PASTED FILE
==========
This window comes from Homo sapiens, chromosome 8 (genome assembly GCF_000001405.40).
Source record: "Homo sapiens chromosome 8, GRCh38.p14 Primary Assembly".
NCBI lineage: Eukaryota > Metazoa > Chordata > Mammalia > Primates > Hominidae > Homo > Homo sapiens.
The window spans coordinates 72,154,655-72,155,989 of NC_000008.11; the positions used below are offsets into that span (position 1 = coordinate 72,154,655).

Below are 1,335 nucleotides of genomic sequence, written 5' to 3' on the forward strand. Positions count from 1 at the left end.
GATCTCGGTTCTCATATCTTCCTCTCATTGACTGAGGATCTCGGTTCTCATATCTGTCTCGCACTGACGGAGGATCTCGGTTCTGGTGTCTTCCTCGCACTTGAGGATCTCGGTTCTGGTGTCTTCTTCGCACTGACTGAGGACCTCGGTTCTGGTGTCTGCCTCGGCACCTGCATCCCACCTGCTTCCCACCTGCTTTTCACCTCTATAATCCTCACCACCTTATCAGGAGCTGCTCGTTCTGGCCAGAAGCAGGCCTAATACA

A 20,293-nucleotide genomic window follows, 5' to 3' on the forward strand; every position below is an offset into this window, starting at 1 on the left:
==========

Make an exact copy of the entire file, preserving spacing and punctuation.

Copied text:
This window comes from Homo sapiens, chromosome 8 (genome assembly GCF_000001405.40).
Source record: "Homo sapiens chromosome 8, GRCh38.p14 Primary Assembly".
NCBI lineage: Eukaryota > Metazoa > Chordata > Mammalia > Primates > Hominidae > Homo > Homo sapiens.
The window spans coordinates 72,154,655-72,155,989 of NC_000008.11; the positions used below are offsets into that span (position 1 = coordinate 72,154,655).

Below are 1,335 nucleotides of genomic sequence, written 5' to 3' on the forward strand. Positions count from 1 at the left end.
GATCTCGGTTCTCATATCTTCCTCTCATTGACTGAGGATCTCGGTTCTCATATCTGTCTCGCACTGACGGAGGATCTCGGTTCTGGTGTCTTCCTCGCACTTGAGGATCTCGGTTCTGGTGTCTTCTTCGCACTGACTGAGGACCTCGGTTCTGGTGTCTGCCTCGGCACCTGCATCCCACCTGCTTCCCACCTGCTTTTCACCTCTATAATCCTCACCACCTTATCAGGAGCTGCTCGTTCTGGCCAGAAGCAGGCCTAATACA

A 20,293-nucleotide genomic window follows, 5' to 3' on the forward strand; every position below is an offset into this window, starting at 1 on the left: